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Abstract
In this paper I offer a philosophical analysis of the act of ‘liking’ a post on social media. First, I consider what it means to ‘like’ something. I argue that ‘liking’ is best understood as a phatic gesture; it signals uptake and anoints the poster’s positive face. Next, I consider how best to theorise the power that comes with amassing many ‘likes’. I suggest that ‘like’ tallies alongside posts institute and record a form of digital social capital. Finally, I consider whether ‘likes’ have ultimately improved online discourse. I argue that while the ‘liking’ function itself is relatively innocuous, public ‘like’ tallies introduce a corrosive motivation to online communication. By making the prospect of increased social capital perpetually salient to us, they encourage us to prioritise high levels of engagement over meaningful engagement.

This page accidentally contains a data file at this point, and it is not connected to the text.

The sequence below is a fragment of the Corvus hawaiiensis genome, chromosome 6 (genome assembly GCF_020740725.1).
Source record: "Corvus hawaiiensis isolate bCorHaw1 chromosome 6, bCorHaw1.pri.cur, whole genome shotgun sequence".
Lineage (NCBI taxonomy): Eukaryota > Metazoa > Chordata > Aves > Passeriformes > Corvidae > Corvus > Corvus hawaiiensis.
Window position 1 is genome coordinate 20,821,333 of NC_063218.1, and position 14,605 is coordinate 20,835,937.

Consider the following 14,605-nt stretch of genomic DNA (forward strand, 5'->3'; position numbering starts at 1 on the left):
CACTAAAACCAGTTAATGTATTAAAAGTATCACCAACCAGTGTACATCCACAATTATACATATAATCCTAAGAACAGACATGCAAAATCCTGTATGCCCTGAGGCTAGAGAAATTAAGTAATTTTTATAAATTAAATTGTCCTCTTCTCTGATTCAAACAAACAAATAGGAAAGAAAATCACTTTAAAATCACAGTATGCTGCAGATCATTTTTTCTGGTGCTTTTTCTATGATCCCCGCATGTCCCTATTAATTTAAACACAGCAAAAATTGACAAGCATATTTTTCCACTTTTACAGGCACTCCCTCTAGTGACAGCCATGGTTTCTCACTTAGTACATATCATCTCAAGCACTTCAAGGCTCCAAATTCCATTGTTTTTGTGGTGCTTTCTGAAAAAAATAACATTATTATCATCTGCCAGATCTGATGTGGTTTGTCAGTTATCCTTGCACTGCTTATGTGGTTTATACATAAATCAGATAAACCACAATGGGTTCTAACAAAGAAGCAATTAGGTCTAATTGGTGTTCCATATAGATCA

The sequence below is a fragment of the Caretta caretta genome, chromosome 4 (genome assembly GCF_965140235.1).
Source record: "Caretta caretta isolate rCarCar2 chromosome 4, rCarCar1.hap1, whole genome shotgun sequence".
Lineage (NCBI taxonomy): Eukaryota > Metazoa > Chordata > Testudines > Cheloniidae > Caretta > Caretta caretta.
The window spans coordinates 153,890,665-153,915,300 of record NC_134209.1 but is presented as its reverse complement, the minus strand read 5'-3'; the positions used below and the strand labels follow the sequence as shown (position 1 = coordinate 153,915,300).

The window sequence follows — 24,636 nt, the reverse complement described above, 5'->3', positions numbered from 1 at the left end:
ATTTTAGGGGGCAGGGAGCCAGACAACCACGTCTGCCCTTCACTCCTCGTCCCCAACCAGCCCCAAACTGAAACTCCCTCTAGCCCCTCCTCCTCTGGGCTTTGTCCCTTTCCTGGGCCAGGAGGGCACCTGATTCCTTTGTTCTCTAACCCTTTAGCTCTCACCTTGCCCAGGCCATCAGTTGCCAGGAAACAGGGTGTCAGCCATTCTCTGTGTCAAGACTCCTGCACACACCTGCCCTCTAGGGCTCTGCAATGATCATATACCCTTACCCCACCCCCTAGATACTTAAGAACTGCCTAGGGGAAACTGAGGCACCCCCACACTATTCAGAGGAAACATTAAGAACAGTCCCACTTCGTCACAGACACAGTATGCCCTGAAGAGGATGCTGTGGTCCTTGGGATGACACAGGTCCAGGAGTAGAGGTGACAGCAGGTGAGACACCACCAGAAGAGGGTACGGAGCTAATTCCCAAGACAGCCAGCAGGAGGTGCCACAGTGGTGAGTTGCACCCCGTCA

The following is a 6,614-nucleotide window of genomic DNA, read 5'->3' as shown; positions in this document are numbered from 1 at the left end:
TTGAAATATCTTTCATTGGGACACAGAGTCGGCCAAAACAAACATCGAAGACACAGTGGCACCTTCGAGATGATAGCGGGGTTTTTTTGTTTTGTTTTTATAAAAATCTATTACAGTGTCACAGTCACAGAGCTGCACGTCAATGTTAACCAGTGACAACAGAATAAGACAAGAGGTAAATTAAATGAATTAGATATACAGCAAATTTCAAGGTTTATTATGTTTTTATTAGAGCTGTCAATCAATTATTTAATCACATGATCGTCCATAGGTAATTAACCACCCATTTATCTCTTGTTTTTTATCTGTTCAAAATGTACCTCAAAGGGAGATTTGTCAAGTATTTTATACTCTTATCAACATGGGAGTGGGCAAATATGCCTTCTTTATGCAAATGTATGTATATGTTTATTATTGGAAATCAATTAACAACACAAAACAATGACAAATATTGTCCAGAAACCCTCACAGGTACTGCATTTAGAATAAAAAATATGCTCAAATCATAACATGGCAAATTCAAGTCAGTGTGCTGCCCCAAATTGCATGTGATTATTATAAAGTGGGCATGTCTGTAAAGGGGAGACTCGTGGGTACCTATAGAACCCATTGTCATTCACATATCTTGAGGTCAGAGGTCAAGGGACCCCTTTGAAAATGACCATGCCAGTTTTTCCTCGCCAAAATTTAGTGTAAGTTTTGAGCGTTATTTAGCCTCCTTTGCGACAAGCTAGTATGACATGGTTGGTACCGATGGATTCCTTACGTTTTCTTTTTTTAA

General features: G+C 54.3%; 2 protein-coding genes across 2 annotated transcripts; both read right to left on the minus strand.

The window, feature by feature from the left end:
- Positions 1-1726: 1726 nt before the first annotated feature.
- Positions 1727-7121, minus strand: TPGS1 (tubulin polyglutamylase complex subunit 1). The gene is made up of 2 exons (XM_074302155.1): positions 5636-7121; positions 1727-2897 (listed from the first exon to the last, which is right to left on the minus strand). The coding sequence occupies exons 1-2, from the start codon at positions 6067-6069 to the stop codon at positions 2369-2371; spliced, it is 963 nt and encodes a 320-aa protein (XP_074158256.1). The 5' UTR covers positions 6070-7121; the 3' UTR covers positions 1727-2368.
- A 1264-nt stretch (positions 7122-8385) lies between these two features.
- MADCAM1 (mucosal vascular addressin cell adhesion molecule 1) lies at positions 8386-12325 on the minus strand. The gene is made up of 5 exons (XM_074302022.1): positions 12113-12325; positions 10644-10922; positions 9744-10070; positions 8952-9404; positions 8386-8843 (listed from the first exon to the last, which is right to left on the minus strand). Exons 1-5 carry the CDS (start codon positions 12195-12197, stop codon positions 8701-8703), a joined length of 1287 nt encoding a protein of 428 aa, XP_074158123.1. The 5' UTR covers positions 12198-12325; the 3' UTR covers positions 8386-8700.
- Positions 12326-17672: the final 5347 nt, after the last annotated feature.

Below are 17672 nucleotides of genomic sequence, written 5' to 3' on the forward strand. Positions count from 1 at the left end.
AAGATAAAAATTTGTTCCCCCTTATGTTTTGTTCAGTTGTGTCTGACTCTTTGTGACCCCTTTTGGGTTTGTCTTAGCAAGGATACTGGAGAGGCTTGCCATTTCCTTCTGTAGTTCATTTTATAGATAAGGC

Keywords philosophy of the internet  social media  technology  likes  Bourdieu  social capital  politeness  context collapse
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Echo Chambers and Epistemic Bubbles.C. Thi Nguyen - 2020 - Episteme 17 (2):141-161.
Common Ground.Robert C. Stalnaker - 2002 - Linguistics and Philosophy 25 (5-6):701-721.
Fake News and Partisan Epistemology.Regina Rini - 2017 - Kennedy Institute of Ethics Journal 27 (S2):43-64.
Stop Talking About Fake News!Josh Habgood-Coote - 2019 - Inquiry: An Interdisciplinary Journal of Philosophy 62 (9-10):1033-1065.

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